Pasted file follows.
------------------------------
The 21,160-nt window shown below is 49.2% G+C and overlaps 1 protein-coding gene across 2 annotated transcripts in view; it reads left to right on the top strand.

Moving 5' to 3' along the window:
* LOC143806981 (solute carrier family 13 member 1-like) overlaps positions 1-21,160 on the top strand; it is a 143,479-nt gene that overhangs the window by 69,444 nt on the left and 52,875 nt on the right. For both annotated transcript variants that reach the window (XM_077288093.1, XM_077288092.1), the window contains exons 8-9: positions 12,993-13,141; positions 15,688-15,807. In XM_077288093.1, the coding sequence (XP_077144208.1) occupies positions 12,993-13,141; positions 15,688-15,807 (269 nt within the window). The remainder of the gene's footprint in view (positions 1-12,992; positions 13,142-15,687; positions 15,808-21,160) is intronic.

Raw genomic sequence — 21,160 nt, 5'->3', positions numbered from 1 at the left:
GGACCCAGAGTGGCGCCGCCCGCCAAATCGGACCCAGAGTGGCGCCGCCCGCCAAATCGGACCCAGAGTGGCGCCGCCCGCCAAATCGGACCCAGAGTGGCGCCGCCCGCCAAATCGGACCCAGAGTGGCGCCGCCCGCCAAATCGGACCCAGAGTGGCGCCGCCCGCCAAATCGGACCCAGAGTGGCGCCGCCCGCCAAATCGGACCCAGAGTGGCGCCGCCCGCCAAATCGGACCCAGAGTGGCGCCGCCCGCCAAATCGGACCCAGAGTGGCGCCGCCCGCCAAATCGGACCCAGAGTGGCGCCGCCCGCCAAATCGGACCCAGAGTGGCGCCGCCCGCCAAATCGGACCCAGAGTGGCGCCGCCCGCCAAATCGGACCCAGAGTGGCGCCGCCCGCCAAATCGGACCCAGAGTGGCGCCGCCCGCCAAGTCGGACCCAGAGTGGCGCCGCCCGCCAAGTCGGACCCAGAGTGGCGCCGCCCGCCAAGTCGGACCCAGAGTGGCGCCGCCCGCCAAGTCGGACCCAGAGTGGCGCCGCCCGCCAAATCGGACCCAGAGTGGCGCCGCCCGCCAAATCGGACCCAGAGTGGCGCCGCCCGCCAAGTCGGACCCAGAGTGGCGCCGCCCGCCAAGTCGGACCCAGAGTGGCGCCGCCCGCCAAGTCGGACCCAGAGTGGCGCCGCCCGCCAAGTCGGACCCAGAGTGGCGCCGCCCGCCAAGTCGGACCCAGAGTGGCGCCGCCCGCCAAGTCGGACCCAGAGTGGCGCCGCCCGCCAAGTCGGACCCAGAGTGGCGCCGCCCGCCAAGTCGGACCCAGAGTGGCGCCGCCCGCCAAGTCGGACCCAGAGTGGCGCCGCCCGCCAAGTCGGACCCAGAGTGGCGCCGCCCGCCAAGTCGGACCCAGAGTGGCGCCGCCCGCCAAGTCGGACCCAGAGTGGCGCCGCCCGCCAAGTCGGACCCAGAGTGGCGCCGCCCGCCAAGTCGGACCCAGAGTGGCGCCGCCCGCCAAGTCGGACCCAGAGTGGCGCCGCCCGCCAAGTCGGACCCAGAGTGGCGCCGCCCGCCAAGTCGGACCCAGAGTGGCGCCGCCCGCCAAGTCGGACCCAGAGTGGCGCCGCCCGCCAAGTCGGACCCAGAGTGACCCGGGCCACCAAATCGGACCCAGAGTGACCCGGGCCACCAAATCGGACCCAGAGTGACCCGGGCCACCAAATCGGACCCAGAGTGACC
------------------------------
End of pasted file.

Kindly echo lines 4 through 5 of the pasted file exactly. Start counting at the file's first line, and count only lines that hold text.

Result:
Raw genomic sequence — 21,160 nt, 5'->3', positions numbered from 1 at the left:
GGACCCAGAGTGGCGCCGCCCGCCAAATCGGACCCAGAGTGGCGCCGCCCGCCAAATCGGACCCAGAGTGGCGCCGCCCGCCAAATCGGACCCAGAGTGGCGCCGCCCGCCAAATCGGACCCAGAGTGGCGCCGCCCGCCAAATCGGACCCAGAGTGGCGCCGCCCGCCAAATCGGACCCAGAGTGGCGCCGCCCGCCAAATCGGACCCAGAGTGGCGCCGCCCGCCAAATCGGACCCAGAGTGGCGCCGCCCGCCAAATCGGACCCAGAGTGGCGCCGCCCGCCAAATCGGACCCAGAGTGGCGCCGCCCGCCAAATCGGACCCAGAGTGGCGCCGCCCGCCAAATCGGACCCAGAGTGGCGCCGCCCGCCAAATCGGACCCAGAGTGGCGCCGCCCGCCAAATCGGACCCAGAGTGGCGCCGCCCGCCAAGTCGGACCCAGAGTGGCGCCGCCCGCCAAGTCGGACCCAGAGTGGCGCCGCCCGCCAAGTCGGACCCAGAGTGGCGCCGCCCGCCAAGTCGGACCCAGAGTGGCGCCGCCCGCCAAATCGGACCCAGAGTGGCGCCGCCCGCCAAATCGGACCCAGAGTGGCGCCGCCCGCCAAGTCGGACCCAGAGTGGCGCCGCCCGCCAAGTCGGACCCAGAGTGGCGCCGCCCGCCAAGTCGGACCCAGAGTGGCGCCGCCCGCCAAGTCGGACCCAGAGTGGCGCCGCCCGCCAAGTCGGACCCAGAGTGGCGCCGCCCGCCAAGTCGGACCCAGAGTGGCGCCGCCCGCCAAGTCGGACCCAGAGTGGCGCCGCCCGCCAAGTCGGACCCAGAGTGGCGCCGCCCGCCAAGTCGGACCCAGAGTGGCGCCGCCCGCCAAGTCGGACCCAGAGTGGCGCCGCCCGCCAAGTCGGACCCAGAGTGGCGCCGCCCGCCAAGTCGGACCCAGAGTGGCGCCGCCCGCCAAGTCGGACCCAGAGTGGCGCCGCCCGCCAAGTCGGACCCAGAGTGGCGCCGCCCGCCAAGTCGGACCCAGAGTGGCGCCGCCCGCCAAGTCGGACCCAGAGTGGCGCCGCCCGCCAAGTCGGACCCAGAGTGGCGCCGCCCGCCAAGTCGGACCCAGAGTGGCGCCGCCCGCCAAGTCGGACCCAGAGTGACCCGGGCCACCAAATCGGACCCAGAGTGACCCGGGCCACCAAATCGGACCCAGAGTGACCCGGGCCACCAAATCGGACCCAGAGTGACC